Have you ever wondered how the Pope came to be The Pope? If Jesus had twelve Apostles, how did spiritual leadership get concentrated into one person? When did the Pope inspire such concentrated devotion as to become the “Holy See?” The answer may surprise you for not being nearly as “spiritual” as you might think.
Although the official teaching of the Roman Catholic Church did not define the role of the Pope as a “successor to Peter” until the First Vatican Council (1870), history indicates that the concept of papal rule over the whole church was established by slow and painful stages. Bruce Shelley, in Church History in Plain Language, sets the initial spark of a singular man developing into the official title of the “Vicar of Christ” in June of 452.
Attila the Hun had led his cavalry and well-armed foot soldiers from the pastures of central Asia to invade the western half of the Roman Empire. After a sudden raid over the Alps, Attila’s army poured into northern Italy where no one could resist his advancing army. The Roman Army could do nothing to stop Attila since plague and moral decay had turned the once world dominating Roman Army into a ragged group of ill-prepared soldiers. Rome, in a last act of desperation, sent an emissary to meet Attila at the Po River to fend off the unthinkable – the sacking of Rome.
Attila was about to send the delegation away when he was told that a spiritual representative, Bishop Leo, was apart of the delegation. A dialogue with a spiritual leader of the Roman Church seemed to intrigue Attila and led to a private meeting between the two. The future of the Roman Empire now rested on the shoulders of Leo. The Emperor, back in Rome, could only pray that Leo would find favor with Attila and divine intervention from the terror that would rain down on Rome if his delegation was not successful.
The pious religious leader now sat across from the vicious, conquering warrior and, somehow, convinced Attila to do something he had not done all through Eastern Europe and central Asia – to have mercy. We don’t know exactly what was said during the private meeting, but we do know that Leo secured the agreement of Attila to not only spare Rome, but to retreat from Italy altogether. Rome had been rescued by a religious leader when Rome’s Emperor had been reduced to an impotent spectator. Rome was now safe and the seeds of power had been planted for the Bishop of Rome to gather the acclaim that would eventually crystalize his position into a singular power that we call today, the Pope.
Bishop Leo may have avoided the sacking of Rome in 452 when Attila the Hun agreed to Leo’s plea to have mercy, but Leo soon found that other marauders did not hold the position of Bishop in the Christian Church influential enough to curb their appetite for plunder. In March 455, Gaiseric, King of the Vandals, set sail with over a hundred ships from the coast of North Africa. His army landed north of the Tiber River and Rome was thrown into unbridled terror. The imperial troops mutinied. Emperor Maximus was killed by one of his bodyguards. His body was dragged through the streets, torn to pieces, and thrown into the river. Rumors of the invading marauders sent the generals of Rome running for their lives. On June 2, 455 the Vandals entered Rome, meeting no resistance. Bishop Leo met Gaiseric at the city gate. Leo led a group of priests to plead for Rome. Just three years after Leo’s private meeting with Attila, he now faces the King of the Vandals. Leo begged for mercy. He urged the King to restrain his troops; he implored him to not burn the city. Leo even went so far as to offer money. This must have looked odd to the Vandal warlord – a city clearly offering no resistance now offering money to avoid resistance? Geiseric nodded silently. Then, spurring his horse away, calling out to the leader of the church: “Fourteen days looting!”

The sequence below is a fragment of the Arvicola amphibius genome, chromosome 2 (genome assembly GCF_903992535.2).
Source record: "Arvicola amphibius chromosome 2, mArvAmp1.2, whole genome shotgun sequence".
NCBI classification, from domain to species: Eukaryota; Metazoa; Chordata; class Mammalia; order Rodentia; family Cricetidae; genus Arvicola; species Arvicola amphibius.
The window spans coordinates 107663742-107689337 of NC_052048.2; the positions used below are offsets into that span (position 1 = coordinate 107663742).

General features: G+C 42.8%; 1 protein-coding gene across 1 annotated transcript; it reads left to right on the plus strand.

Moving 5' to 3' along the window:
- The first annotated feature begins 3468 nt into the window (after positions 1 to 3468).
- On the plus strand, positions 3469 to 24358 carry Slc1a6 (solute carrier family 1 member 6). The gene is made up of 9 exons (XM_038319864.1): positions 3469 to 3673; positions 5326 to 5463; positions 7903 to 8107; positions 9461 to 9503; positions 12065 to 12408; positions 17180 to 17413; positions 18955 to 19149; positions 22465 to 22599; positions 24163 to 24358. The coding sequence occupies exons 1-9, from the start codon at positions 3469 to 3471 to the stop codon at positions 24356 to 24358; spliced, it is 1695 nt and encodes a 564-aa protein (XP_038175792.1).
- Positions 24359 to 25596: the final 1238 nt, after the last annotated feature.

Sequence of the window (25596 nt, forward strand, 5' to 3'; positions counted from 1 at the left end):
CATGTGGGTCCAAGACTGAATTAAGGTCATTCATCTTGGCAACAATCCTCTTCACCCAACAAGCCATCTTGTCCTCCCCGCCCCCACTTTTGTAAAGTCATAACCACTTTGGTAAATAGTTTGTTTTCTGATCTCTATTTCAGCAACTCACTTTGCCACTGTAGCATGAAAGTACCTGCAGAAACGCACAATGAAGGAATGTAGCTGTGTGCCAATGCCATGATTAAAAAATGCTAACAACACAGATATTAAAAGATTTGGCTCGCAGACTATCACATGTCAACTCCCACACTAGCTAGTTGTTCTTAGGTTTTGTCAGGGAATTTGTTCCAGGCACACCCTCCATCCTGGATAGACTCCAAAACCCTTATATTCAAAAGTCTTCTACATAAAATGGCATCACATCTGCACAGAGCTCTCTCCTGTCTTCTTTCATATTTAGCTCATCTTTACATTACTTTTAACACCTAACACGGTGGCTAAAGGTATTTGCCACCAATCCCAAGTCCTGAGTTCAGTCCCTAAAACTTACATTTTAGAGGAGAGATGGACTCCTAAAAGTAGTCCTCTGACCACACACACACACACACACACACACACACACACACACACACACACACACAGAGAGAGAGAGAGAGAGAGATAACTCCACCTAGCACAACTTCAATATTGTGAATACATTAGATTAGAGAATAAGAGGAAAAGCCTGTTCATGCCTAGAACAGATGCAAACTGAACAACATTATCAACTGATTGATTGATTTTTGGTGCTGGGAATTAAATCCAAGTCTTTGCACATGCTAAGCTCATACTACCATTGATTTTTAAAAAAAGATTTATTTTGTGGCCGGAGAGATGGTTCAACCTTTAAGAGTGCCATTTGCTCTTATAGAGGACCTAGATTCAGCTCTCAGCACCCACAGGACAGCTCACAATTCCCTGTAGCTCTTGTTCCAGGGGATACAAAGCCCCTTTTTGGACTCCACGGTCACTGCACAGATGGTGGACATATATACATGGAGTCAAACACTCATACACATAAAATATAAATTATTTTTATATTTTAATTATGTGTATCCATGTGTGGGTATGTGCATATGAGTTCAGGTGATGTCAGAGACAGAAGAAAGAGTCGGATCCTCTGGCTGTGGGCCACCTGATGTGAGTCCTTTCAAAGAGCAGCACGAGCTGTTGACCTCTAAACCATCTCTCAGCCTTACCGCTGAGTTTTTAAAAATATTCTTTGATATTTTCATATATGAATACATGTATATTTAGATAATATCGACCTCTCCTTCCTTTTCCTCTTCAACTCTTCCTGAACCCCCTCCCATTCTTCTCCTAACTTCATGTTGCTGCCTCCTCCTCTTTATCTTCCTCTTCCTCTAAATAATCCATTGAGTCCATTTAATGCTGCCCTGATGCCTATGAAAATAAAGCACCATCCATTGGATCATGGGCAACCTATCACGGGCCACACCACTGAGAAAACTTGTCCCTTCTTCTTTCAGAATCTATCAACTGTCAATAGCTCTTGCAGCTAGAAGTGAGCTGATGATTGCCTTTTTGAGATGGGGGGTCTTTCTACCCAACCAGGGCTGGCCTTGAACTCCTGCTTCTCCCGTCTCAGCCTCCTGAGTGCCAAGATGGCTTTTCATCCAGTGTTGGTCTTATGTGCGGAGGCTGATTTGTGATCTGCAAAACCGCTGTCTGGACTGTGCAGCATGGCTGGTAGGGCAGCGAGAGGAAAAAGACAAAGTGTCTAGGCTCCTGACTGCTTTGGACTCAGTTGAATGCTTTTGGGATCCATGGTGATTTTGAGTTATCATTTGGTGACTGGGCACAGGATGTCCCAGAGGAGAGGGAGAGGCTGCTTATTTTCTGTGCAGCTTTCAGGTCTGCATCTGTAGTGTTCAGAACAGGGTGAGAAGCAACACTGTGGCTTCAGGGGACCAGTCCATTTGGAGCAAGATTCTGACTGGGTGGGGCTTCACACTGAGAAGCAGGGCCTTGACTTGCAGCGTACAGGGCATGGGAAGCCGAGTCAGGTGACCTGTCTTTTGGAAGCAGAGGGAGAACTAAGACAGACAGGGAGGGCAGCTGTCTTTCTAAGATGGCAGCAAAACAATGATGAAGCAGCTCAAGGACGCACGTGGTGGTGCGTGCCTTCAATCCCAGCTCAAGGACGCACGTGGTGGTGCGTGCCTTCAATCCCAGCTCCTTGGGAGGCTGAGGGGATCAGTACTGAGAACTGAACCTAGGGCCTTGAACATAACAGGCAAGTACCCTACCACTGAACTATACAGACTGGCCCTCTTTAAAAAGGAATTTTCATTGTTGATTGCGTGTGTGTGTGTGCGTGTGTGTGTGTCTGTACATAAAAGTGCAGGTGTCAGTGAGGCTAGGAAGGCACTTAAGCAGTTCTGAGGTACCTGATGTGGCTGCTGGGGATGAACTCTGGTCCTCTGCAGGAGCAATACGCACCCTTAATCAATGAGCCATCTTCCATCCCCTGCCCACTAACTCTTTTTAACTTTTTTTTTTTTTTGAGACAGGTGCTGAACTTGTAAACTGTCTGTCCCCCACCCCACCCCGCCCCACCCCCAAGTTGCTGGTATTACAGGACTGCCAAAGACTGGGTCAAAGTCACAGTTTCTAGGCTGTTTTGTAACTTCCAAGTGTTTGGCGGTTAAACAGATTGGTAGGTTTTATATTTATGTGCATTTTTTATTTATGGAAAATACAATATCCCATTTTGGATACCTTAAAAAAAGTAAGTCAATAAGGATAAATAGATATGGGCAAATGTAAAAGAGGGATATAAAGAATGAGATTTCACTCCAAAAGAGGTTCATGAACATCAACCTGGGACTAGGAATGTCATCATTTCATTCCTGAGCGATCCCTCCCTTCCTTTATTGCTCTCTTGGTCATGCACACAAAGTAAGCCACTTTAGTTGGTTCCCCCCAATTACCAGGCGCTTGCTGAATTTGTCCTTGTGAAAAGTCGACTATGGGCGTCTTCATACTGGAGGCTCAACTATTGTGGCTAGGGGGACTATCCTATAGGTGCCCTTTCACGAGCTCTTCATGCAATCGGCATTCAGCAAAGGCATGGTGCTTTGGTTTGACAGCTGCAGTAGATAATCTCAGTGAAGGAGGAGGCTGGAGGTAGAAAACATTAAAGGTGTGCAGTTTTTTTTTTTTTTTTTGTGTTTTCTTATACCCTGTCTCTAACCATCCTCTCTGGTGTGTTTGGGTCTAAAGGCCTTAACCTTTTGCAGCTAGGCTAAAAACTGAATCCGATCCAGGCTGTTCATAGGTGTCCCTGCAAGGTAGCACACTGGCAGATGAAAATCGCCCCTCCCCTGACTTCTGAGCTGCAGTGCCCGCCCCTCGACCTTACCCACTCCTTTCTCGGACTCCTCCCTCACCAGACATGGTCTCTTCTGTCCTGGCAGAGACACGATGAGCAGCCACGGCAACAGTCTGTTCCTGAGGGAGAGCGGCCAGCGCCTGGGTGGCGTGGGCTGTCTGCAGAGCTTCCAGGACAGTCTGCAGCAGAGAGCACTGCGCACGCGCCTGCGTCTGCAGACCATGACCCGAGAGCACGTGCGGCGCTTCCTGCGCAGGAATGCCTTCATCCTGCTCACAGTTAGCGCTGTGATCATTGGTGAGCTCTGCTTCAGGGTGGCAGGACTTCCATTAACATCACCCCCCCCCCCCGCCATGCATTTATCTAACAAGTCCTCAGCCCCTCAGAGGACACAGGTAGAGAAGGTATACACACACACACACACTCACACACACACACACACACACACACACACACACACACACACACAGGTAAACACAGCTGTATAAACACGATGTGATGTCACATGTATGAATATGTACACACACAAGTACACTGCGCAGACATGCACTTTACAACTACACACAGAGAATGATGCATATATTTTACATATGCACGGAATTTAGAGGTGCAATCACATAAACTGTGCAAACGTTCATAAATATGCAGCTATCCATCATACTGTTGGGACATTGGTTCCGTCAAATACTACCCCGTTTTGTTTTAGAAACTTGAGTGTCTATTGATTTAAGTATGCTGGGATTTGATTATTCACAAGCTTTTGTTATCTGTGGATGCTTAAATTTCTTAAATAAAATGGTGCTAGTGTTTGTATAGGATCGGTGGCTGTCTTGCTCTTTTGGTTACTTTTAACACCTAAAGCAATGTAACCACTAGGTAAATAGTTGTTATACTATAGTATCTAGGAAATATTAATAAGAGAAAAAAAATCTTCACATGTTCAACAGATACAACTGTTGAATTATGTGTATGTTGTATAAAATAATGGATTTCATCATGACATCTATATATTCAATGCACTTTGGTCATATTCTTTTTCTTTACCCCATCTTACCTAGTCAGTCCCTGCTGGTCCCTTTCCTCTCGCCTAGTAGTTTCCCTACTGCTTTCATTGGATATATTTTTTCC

The Vandals plundered the city. Everything belonging to the Emperor was taken: Roman Temples, the gilded roof of the Capital, sacred vessels from the Temple of Solomon brought from Jerusalem, marble and bronze columns, images of gods-everything was loaded on the Vandals ships by the end of the fourteen day period. The Vandals also took human prisoners: the empress and her daughters, senators, members of the Roman aristocracy, all to be held for ransom. After 14 days the ships sailed away bound for Carthage. After Geiseric set sail, the Romans held a service to thank God for His protection from massacre and that only a very few Christian churches had been touched. Although Leo made no reference to himself in his prayer to God, it was clear to everyone that he acted as the protector of Rome when all other protectors had abandoned them. Everyone understood that Bishop Leo had shouldered the responsibility for the Eternal City and now should rightly wear the title, Pontifex Maximus. The Pope had come to power.